Care Not Killing responds to research finding that 1 in 4 Oregonian patients who commit physician assisted suicide are clinically depressed.

The research paper, published last week in the British Medical Journal, concluded that Oregon's law (the 1997 Death with Dignity Act) permitting physician assisted suicide may not be adequately protecting depressed terminally ill patients.

The degree to which potentially treatable psychiatric disorders influence patients' decisions to request assist suicide is fiercely debated. Supposed safeguards in the Act are meant to ensure that only competent patients make decisions to end their lives: if there are concerns about a patient's judgment being impaired due to mental illness, the Act requires referral to a psychologist or psychiatrist. However, it is well known that healthcare professionals often fail to recognise depression among the terminally ill. In 2007, none of the 46 Oregonians who died by lethal ingestion were evaluated by a psychiatrist or a psychologist.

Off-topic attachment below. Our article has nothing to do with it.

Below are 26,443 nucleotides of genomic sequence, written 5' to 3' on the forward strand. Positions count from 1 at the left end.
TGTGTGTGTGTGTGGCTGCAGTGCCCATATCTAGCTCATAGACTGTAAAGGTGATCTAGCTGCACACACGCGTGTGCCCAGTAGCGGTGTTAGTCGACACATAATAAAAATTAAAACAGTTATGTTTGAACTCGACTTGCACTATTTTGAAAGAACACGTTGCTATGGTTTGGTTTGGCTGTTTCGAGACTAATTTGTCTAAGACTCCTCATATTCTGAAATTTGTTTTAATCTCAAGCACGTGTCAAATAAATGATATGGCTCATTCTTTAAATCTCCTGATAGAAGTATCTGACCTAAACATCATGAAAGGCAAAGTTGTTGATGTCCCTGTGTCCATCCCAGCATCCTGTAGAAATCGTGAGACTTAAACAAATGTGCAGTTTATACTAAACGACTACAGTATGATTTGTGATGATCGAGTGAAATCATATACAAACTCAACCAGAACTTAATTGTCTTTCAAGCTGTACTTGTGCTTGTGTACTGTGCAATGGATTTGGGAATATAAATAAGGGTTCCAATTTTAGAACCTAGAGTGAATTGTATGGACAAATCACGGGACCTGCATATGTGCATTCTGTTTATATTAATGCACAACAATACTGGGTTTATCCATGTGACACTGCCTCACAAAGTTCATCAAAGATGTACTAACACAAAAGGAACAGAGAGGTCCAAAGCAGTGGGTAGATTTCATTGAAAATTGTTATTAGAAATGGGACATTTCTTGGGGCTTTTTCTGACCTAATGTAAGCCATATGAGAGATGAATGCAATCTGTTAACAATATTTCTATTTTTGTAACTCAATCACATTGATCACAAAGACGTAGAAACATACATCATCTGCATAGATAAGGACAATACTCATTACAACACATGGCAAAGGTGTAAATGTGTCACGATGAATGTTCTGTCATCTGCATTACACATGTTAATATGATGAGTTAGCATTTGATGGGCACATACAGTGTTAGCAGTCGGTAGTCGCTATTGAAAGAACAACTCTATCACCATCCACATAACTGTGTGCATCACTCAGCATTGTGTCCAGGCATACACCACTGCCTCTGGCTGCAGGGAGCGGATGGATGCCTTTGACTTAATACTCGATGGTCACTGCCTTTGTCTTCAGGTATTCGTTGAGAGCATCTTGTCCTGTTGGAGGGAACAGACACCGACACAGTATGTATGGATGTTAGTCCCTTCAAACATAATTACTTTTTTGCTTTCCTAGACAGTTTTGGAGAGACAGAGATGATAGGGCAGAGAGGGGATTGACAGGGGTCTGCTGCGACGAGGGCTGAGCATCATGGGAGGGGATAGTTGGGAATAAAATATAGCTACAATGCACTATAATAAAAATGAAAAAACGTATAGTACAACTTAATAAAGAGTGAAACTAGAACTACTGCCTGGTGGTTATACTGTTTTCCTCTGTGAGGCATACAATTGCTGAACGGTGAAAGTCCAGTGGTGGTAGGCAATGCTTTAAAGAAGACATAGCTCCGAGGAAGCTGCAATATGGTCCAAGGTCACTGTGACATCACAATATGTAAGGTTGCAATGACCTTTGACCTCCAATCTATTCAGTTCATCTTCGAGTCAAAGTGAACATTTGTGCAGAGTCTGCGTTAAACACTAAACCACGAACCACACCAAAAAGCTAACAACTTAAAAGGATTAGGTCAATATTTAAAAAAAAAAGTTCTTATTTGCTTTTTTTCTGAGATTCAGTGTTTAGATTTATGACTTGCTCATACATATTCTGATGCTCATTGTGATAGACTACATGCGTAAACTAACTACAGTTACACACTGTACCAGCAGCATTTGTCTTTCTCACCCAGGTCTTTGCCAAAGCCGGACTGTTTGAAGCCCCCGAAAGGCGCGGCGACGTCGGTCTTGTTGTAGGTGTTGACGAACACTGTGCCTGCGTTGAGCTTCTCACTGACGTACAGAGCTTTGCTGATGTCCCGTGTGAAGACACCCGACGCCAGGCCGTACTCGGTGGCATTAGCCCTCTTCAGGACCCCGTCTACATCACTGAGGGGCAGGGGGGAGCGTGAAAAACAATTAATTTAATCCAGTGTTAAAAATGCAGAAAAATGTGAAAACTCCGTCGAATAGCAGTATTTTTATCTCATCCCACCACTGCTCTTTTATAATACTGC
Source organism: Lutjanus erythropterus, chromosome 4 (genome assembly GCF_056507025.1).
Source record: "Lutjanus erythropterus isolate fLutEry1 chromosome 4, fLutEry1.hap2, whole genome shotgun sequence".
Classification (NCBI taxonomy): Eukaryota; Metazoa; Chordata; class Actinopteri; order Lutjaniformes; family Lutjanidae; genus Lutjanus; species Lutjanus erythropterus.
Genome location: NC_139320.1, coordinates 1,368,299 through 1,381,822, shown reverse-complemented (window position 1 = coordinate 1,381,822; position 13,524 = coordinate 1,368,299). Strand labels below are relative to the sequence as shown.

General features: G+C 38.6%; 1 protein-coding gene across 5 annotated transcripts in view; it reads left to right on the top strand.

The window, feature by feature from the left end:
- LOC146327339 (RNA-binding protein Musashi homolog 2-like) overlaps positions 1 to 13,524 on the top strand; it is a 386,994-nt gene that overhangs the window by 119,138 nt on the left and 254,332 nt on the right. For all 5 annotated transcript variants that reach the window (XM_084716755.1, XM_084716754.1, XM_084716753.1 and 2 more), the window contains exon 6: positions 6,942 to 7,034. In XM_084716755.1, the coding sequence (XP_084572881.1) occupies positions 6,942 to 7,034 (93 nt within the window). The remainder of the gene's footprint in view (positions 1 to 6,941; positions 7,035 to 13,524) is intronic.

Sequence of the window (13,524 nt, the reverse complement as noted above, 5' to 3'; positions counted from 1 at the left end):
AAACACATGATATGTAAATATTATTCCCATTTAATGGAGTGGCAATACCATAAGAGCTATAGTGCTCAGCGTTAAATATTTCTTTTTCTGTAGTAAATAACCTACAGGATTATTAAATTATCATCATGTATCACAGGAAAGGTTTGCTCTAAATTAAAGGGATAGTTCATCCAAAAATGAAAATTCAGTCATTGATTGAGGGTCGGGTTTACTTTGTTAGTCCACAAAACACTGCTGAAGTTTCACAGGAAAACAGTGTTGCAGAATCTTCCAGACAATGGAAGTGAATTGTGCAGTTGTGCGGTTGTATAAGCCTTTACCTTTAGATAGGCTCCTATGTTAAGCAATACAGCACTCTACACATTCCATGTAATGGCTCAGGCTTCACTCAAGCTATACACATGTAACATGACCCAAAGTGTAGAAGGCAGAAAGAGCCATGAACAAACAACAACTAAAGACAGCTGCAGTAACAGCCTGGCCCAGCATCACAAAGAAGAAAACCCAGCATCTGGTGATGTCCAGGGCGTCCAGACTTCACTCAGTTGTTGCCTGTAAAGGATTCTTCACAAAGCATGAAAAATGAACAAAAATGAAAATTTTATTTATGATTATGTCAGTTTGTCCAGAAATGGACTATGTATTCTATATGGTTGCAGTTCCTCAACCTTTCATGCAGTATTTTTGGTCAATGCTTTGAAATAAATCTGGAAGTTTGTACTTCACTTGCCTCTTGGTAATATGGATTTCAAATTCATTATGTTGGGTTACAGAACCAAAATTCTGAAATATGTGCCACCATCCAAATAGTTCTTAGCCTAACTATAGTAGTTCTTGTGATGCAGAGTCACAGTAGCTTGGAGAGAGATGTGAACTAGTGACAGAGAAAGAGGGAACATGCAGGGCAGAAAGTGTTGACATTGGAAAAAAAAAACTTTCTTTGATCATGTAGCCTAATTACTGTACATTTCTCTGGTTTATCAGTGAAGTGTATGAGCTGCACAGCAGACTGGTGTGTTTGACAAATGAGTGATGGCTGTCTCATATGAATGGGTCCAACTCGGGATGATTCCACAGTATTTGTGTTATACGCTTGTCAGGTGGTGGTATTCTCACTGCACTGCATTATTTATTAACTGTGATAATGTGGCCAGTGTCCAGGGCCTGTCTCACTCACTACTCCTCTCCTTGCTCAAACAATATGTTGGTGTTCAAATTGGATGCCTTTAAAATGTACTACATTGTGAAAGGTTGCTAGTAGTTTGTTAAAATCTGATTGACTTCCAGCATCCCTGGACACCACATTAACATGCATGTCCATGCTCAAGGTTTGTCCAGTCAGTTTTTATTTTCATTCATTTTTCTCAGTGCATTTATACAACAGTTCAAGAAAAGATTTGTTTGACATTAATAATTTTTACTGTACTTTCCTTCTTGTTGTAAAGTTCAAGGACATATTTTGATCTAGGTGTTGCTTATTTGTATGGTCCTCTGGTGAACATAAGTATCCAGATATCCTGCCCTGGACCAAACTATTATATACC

Campaign Director Dr Peter Saunders said:

The Oregon Death with Dignity Act has been promoted as a best practice model by advocates of "assisted dying". This new research showing that one in four terminally ill patients in the State of Oregon who opt for physician assisted suicide have clinical depression is deeply concerning and raises serious questions about whether even the most stringent safeguards would protect vulnerable people from exploitation and abuse.

'This adds further weight to the argument that no law allowing assisted suicide can be made safe and that we should not be contemplating such legislation here in the UK. It is not surprising that over 50 other attempts to legalise assisted suicide have failed in other US states since the Oregon law came into effect in 1997.